How to handle a debt collector demanding payment on the phone

Getting calls from debt collectors can be a difficult event in your life. It could be a sign that you are behind on payments, the victim of identity theft, or it could be a mistake on the part of the debt collector. In addition, debt collectors can be rude, pushy, and insulting when trying to collect the debt(s) they claim you owe.

Debt collection agencies, and their employees, get paid to collect the debt they’re calling you about, and in many cases, they don’t care if the debt they claim you owe is accurate or not. If they can get you to pay over the phone, they will do so.

Follow these lists of Dos and Don’ts when contacted by a debt collector.


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  • prepare for a call
  • get their contact information
  • request verification
  • take action
  • check your credit report

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  • pay immediately
  • let yourself be bullied
  • ignore the debt
  • provide bank information
  • pay what you can’t afford

[publishpress_authors_data]'s recommendation to ExpertBeacon readers: Do

Do prepare for a call

If you’ve been contacted by collections agencies before, or you expect that to happen soon, be prepared. Know what you are going to say before the debt collector calls. This way, you are less susceptible to bullying, and you can steer the conversation toward a conclusion.

Do get their contact information

Get the collector’s name, phone number, company address, and company name. For one thing, you may need to send them documentation, payment, or other materials. For another, you may want to do some research into the collector. A legitimate company will have no problem supplying you with this information.

Do request verification

Under the Fair Debt Collection Practices Act, debt collectors are required, within five days of contact, to send written documentation that includes the debt amount and the creditor who is claiming the debt and next steps on payment or disputing the debt.

Do take action

Once you have received the debt collector’s documentation, you can do one of two things: either pay up, or dispute the debt. If you decide to pay, you can organize your payment directly with the debt collector. If you wish to dispute the debt, you must do so in writing within 30 days of the first collection letter. Once disputed, the debt collector must provide documentation of the debt from the original creditor.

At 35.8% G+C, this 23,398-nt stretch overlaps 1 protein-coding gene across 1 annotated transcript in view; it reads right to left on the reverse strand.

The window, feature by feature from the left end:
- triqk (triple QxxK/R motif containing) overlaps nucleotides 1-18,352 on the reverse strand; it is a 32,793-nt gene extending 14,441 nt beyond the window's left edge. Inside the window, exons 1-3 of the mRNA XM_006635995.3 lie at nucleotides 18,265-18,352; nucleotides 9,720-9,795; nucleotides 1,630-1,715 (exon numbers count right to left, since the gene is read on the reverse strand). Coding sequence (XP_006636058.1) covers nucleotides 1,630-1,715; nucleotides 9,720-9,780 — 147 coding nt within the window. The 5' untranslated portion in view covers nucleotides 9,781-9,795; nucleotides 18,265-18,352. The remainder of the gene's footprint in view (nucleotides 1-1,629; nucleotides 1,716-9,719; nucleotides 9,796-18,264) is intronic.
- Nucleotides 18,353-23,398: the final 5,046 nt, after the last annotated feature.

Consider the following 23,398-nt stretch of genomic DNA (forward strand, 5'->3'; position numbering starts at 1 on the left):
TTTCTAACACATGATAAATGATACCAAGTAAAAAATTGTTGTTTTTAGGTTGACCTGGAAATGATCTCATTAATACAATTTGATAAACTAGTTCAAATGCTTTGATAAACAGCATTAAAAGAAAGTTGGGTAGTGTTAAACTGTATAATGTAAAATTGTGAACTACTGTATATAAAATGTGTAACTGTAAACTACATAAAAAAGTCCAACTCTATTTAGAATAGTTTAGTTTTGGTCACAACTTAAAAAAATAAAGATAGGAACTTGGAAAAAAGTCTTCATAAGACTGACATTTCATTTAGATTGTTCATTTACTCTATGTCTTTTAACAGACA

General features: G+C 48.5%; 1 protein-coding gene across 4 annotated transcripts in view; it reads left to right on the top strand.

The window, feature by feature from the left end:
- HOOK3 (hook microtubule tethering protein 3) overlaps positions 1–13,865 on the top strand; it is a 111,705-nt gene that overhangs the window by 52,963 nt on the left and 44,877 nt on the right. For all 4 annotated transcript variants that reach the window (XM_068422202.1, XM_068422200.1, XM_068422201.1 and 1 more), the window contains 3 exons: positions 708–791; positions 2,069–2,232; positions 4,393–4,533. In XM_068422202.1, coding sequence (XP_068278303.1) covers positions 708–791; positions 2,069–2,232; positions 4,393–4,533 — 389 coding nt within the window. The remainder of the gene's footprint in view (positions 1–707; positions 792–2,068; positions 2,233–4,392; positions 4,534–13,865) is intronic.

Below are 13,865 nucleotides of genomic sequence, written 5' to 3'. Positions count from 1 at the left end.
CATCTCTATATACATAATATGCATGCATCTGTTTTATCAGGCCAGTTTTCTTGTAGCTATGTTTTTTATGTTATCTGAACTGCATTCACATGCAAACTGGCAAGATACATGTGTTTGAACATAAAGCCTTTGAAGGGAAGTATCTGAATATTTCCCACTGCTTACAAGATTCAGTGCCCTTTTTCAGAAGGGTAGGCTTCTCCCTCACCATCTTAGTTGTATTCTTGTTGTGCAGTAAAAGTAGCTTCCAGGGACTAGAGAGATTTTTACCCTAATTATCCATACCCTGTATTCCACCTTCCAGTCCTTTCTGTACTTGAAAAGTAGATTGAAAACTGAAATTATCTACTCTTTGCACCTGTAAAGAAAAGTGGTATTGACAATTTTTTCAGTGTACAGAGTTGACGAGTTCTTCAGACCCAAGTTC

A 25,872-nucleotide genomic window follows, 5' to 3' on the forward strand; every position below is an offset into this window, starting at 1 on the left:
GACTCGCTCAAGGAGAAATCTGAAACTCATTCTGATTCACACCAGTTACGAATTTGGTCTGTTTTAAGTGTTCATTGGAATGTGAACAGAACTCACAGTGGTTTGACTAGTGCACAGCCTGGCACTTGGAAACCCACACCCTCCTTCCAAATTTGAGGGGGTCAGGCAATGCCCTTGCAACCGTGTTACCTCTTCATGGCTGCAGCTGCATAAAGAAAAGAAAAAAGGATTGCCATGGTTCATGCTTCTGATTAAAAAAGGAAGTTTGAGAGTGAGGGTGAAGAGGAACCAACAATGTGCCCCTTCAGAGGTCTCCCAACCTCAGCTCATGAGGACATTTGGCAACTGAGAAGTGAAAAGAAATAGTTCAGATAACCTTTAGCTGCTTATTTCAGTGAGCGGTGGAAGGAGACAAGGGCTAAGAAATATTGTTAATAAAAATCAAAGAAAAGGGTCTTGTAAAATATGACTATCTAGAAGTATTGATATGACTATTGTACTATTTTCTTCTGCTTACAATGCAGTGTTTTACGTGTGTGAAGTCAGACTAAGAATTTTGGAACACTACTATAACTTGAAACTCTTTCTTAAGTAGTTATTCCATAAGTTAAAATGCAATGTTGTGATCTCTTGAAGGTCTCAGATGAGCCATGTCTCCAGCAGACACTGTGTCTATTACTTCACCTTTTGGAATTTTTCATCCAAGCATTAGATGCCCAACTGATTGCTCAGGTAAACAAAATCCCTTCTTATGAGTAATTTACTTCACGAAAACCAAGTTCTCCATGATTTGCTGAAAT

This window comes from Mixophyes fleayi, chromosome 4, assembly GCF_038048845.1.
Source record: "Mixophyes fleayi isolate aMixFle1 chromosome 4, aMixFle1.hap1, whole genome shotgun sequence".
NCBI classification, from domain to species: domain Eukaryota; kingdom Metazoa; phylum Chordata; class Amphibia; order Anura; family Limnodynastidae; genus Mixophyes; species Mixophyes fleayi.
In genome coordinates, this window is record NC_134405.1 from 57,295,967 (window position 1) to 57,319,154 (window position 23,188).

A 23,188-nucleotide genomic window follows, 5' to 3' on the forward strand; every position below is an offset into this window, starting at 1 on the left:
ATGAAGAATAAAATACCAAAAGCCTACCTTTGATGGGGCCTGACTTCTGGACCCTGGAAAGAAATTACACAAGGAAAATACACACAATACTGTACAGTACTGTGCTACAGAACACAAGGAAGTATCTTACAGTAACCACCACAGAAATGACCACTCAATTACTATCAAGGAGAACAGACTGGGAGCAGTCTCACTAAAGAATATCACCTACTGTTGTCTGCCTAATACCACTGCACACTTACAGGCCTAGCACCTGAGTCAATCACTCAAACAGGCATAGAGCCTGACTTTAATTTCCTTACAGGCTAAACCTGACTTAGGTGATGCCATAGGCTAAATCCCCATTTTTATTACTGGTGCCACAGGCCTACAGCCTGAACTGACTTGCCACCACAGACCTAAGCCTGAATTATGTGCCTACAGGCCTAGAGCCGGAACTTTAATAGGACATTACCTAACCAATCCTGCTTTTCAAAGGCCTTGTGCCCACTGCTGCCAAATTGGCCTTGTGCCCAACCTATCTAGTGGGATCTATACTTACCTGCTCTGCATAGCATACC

Do check your credit report

You should check to see if this debt is reflected within your credit report. If it is, it almost certainly will damage your credit score. If you are investigating the credit report listing, you should do so with the credit bureaus as well—a credit and debt expert can help you through this process.

[publishpress_authors_data]'s professional advice to ExpertBeacon readers: Don't

Do not pay immediately

Don’t assume that the debt collector is in the right, and don’t allow them to convince you to pay immediately over the phone. You could wind up paying a debt you aren’t actually responsible for, and since the debt collector is required by law to validate this information, you may as well wait until this happens.

Do not let yourself be bullied

Debt collectors often take a rude and threatening tone to get what they want. Don’t let them push you around. It’s illegal for them to use obscene, abusive language, or to continuously call and harass you. If you request in writing that they cease communication, they are required to do so. (This is not a fix to make your debt go away, but it is a fix to get them to stop calling).

Do not ignore the debt

Unpaid debt can have negative consequences on your credit, which in turn can negatively affect other aspects of your life. Determine if the alleged debt is valid or not, and then take action. Don’t ignore the situation.

Do not provide bank information

If you decide to pay the debt collector, do so with a check or other payment method under which you designate the amount of the payment. Do not provide your bank account information. If the debt collector withdraws too much money (either unintentionally or otherwise), it’s very difficult to get your money back. Also, don’t provide any debt collector your Social Security Number (SSN) or other personal data. They should already have what they need.

Do not pay what you can’t afford

Again, if you decide to pay, you don’t necessarily have to pay the entire amount of your debt up front. First, the amount owed can often be negotiated down. Second, since debt collectors make money if and when you pay, they are frequently willing to work out a payment schedule that works for you. If you can negotiate such a schedule, do so, and make the payments in full and on the schedule you agreed upon.


Getting a call from a debt collector can be a stressful experience, but by understanding your rights, and the actions you can take, you can at least make the event a less painful one. Follow this advice to ensure that your debt collector is legitimate and to address the issue so that you can move on with your life.

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